The leader of B.C.'s apparent government-in-waiting has upped the ante in his push against the proposed Northern Gateway project, vowing to pull B.C. out of the federal review process if he's elected next spring, while also considering a legal challenge on who has jurisdiction over pipelines.
Adrian Dix – whose B.C. New Democrats have opened up a consistently wide lead over Premier Christy Clark's Liberals ahead of the May election – said Wednesday that if he takes office, he'll launch a B.C. environmental assessment that, unlike the federal review, protects the province's interests.
The announcement represents Mr. Dix's sharpest words yet against the $6-billion twin Enbridge pipelines that would run from Alberta to the coastal B.C. community of Kitimat. Mr. Dix has repeatedly said Northern Gateway is not in B.C.'s best interest and his staunch opposition might well trigger political and economic consequences that go beyond the province's border.
"If we do nothing, then the decision of the B.C. government will be made by [Prime Minister] Stephen Harper. I don't think that's acceptable to British Columbians. I think the people of B.C. want people in B.C. to have a voice in that process and we intend to provide that," Mr. Dix told reporters during a news conference in downtown Vancouver, flanked by his party's environment critic and constitutional lawyer Murray Rankin.
Mr. Dix – who has been at his party's helm since April of last year – said an equivalency agreement signed by the province and Ottawa in 2010 allows either party to withdraw from the review process with 30 days written notice. He said he would serve notice within a week of taking office, though he disputed the assertion he was making the election a referendum on Northern Gateway. He said he "would love" if the current B.C. government dropped out of the review process itself.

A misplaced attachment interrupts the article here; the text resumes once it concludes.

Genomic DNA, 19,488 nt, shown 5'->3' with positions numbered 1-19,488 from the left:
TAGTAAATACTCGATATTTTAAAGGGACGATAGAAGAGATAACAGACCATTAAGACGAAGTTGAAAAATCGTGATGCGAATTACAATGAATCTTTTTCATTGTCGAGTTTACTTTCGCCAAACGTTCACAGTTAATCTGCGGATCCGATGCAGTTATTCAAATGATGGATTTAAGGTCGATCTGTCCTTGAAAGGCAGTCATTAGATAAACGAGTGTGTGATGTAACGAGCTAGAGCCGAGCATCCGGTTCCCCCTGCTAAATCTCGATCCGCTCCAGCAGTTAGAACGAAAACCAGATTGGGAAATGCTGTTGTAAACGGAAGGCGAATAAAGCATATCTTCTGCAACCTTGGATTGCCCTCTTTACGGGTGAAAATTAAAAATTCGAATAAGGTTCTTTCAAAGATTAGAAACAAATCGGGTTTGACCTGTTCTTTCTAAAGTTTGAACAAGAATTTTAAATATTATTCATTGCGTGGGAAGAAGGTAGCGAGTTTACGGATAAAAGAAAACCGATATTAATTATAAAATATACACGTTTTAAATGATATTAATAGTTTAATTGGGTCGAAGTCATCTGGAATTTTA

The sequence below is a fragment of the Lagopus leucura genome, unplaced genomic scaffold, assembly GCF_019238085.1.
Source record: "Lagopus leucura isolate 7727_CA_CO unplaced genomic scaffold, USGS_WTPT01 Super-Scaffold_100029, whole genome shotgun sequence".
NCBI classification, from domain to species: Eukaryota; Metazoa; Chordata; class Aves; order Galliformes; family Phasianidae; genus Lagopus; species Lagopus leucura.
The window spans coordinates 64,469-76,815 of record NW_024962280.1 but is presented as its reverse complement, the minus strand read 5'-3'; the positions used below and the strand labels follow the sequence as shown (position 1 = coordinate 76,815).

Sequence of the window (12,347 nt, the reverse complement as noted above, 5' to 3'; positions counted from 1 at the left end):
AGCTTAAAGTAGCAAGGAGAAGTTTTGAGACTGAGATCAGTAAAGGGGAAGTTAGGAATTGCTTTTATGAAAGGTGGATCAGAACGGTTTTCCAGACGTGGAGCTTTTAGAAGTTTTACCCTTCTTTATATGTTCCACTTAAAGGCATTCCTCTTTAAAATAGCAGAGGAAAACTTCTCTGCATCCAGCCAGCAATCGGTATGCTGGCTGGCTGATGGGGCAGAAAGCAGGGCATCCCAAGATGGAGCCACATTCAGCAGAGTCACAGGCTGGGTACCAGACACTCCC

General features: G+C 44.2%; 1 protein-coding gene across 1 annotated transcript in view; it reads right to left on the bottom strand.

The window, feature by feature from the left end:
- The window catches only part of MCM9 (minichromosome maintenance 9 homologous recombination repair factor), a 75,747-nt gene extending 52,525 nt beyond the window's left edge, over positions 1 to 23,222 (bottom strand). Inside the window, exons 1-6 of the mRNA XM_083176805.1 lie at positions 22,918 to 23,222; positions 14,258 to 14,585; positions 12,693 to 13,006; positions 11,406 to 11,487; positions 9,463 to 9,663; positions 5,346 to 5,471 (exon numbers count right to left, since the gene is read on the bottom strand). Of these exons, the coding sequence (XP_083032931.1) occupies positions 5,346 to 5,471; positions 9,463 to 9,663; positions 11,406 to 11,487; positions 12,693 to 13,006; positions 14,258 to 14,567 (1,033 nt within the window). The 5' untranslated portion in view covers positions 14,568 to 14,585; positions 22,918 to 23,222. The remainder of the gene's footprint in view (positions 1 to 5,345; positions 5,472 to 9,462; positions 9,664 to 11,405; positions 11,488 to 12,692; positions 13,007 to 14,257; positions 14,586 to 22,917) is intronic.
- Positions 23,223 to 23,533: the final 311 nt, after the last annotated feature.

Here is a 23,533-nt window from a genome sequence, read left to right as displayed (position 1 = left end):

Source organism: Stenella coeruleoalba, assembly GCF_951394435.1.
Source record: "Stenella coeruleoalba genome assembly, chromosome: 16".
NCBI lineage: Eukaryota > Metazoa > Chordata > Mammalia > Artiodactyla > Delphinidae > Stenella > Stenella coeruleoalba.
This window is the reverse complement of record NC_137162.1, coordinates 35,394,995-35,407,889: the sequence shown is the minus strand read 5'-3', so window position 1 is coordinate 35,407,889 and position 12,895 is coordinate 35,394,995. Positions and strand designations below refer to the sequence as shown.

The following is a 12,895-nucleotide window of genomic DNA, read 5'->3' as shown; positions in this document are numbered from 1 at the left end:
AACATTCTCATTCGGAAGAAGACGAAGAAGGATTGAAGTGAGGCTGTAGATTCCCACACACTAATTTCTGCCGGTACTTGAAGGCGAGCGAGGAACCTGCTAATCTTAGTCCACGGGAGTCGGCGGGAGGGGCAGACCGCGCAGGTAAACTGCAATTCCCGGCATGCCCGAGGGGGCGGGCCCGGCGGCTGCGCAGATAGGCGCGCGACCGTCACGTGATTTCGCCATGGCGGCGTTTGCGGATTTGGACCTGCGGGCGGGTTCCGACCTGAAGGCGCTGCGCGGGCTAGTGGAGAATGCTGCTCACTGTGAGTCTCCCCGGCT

Questions remain, however, on what the province could do to stop a project that appears to be under federal jurisdiction. When asked if B.C. could legally block Northern Gateway, Mr. Rankin suggested it's possible, though there's little case law to draw from.
"The primary jurisdiction over an interprovincial pipeline is federal. That does not mean, however, that there isn't a number of provincial powers that could come into play in a circumstance like this," Mr. Rankin said.
Though environmental groups hailed Mr. Dix for championing a B.C. environmental assessment, the province's Premier accused him of playing politics. Speaking with reporters after an event on Vancouver Island, Ms. Clark said she didn't understand how a separate B.C. assessment would benefit the province. Ms. Clark's government last month said five conditions – including a larger chunk of revenue – would have to be met for Northern Gateway to proceed.
Terry Lake, Ms. Clark's environment minister, said as long as an environmental process is thorough, one is enough. He said he feared Mr. Dix's stand would scare away investment and questioned the point of the B.C. assessment if Mr. Dix has already spoken out against the project.
Joe Oliver, federal Minister of Natural Resources, did not directly address Mr. Dix's announcement in an e-mail statement Wednesday.
What effect Mr. Dix's decision to potentially pull out of the review process has on Alberta – and Enbridge – remains to be seen. Alberta Premier Alison Redford and Ms. Clark have clashed over the B.C. Premier's push for more revenue. Several messages left for Ms. Redford on Wednesday were not returned.
An Enbridge spokesman said the company had no response to Mr. Dix's announcement. The spokesman noted the company is about to start a four-month public review that will detail its application.
Mr. Dix was asked during the news conference if he feared his position would sour B.C.'s relationship with Ottawa. He said: "It's my intention to have a business-like relationship with whoever is Prime Minister, whether that's Mr. Harper or Mr. [federal NDP Leader Thomas] Mulcair